Topic: Markets & Investing 1:08 pm EST, Dec 17, 2007

Published: December 16, 2007

This recession will be deeper than the shallow contraction earlier in this decade.

You Can Almost Hear It Pop - New York Times

Those Who Avoided Risk Call Plan A Raw Deal -
Topic: Markets & Investing 11:56 am EST, Dec  7, 2007

Politicians need to appeal not only to people at risk of losing their homes but also to those such as Ben Sullivan, who sees the agreement as a undeserved bailout. After the 2001 technology stock bust, many people lost significant value in their retirement plans, Sullivan said. "No one was offering to pay for their 401(k) losses. Why should they do it for their housing losses?" said the 28-year-old commercial banker.

Sullivan lived in the District for years and watched as his friends flipped condominiums and investment properties. "I think we shouldn't be bailing out the homeowners that got greedy buying homes they couldn't afford," said Sullivan, who moved to Atlanta nine months ago.

Those Who Avoided Risk Call Plan A Raw Deal -

The Big Picture | Alan Greenspan on The Daily Show
Topic: Markets & Investing 9:25 am EDT, Oct 12, 2007

Stewart: When you lower interest rates, it drives money to stocks and lowers the return people get on savings.

Greenspan: Yes, indeed.

The Big Picture | Alan Greenspan on The Daily Show

Fed Rate Cut!
Topic: Markets & Investing 9:46 am EDT, Aug 17, 2007

This is very, very bad! Maybe Ron Paul is right about having a gold based currency. Interest rate changes are warranted to smooth the edges of the business cycle, not to bail out a bunch of transparently poor financial decisions made by borrowers and lenders! This is the most socialist, politically motivated, special interest serving thing that I have ever seen the fed do!

In the free market, those that made bad credit decisions must be allowed to pay the price, and only by paying dearly can lessons truly be learned. Borrowers who were unwitting and took on too much debt must learn that there are consequences for their actions. Homebuilders that built too many homes or overpaid for land need to face the consequences. Wall Street firms that provided credit to all of these activities with too much laxity must also pay a price. This is all part of a healthy correction.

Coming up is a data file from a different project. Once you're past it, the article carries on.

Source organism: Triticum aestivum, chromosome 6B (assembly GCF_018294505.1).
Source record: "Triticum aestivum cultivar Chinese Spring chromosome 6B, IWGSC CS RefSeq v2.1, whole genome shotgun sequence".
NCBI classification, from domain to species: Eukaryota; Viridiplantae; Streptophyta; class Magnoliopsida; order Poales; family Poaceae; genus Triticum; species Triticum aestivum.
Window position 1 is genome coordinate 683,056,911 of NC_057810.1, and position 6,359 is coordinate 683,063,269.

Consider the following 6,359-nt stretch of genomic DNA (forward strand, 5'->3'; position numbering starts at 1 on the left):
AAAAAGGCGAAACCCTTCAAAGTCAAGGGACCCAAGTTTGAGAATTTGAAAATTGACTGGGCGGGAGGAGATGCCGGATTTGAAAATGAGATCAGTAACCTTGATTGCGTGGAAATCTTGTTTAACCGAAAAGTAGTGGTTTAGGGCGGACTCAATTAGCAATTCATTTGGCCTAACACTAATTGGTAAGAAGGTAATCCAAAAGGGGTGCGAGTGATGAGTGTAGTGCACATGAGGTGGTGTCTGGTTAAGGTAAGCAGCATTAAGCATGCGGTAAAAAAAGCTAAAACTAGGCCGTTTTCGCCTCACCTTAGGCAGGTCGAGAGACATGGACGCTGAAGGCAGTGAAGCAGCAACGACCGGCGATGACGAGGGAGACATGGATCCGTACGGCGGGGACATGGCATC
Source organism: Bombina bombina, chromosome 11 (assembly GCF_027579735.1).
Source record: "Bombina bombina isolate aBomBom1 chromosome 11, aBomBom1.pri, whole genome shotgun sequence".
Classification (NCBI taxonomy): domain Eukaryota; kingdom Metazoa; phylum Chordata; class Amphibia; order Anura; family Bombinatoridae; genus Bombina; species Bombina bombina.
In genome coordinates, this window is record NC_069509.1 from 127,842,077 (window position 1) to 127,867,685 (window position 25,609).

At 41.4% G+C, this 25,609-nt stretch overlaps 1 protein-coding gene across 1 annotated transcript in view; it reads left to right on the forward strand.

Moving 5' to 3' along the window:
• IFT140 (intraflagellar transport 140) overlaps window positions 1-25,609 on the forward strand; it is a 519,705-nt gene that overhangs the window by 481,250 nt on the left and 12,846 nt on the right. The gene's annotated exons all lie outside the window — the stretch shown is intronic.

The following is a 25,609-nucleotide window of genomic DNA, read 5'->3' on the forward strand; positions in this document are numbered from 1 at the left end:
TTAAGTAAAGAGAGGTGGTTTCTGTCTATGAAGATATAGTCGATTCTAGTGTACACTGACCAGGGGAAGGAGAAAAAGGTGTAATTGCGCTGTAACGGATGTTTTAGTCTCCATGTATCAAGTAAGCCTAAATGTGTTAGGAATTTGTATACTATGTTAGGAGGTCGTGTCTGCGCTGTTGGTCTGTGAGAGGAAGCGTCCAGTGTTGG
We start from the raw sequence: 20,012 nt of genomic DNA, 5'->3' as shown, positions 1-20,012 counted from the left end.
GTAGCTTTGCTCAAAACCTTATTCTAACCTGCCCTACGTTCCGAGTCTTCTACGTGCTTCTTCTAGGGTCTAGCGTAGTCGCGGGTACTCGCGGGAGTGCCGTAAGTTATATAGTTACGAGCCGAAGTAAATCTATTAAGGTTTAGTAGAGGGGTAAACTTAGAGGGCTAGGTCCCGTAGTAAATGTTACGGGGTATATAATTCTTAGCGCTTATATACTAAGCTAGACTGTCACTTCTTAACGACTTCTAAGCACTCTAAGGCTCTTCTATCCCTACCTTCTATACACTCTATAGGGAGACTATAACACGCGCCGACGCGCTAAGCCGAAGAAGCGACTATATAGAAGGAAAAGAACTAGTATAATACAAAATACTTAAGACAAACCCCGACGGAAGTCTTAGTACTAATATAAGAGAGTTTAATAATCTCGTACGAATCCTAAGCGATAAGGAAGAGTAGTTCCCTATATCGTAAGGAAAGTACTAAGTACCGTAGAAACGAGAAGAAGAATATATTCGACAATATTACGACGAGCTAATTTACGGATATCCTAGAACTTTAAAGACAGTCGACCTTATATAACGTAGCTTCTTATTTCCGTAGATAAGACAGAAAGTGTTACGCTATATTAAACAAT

Fed Rate Cut!

The Big Picture | Brief Foreclosure History & Mortgage Delinquency Maps
Topic: Markets & Investing 10:34 am EDT, Jul 19, 2007

I've spoken to a number of people over the past few years who've convinced themselves that the housing bubble is really only something that is going on in California and the increase in their home price is real permanent wealth. Such a fallacy is perfectly understandable emotionally, but its bad business. Here are some graphs of the regions of the country that are most impacted by the "sub prime" forclosure problem. Do you live in one of the darkly colored areas? If so, lots of people in your area can't afford to pay their mortgages. That means housing prices in your area are going to go down. Most of the Americans on MemeStreams that I know live in such an area.

The Big Picture | Brief Foreclosure History & Mortgage Delinquency Maps

Real Estate Roller Coaster - Google Video
Topic: Markets & Investing 12:16 pm EDT, Apr  4, 2007

House prices in the U.S. from 1890 until 2005, plotted as a roller coaster that you ride from a first person perspective. Here is the datasource. Hold on to your hats.

Real Estate Roller Coaster - Google Video

(Last) Newer << 1 - 2 - 3 - 4 - 5 - 6 - 7 - 8 >> Older (First)
Powered By Industrial Memetics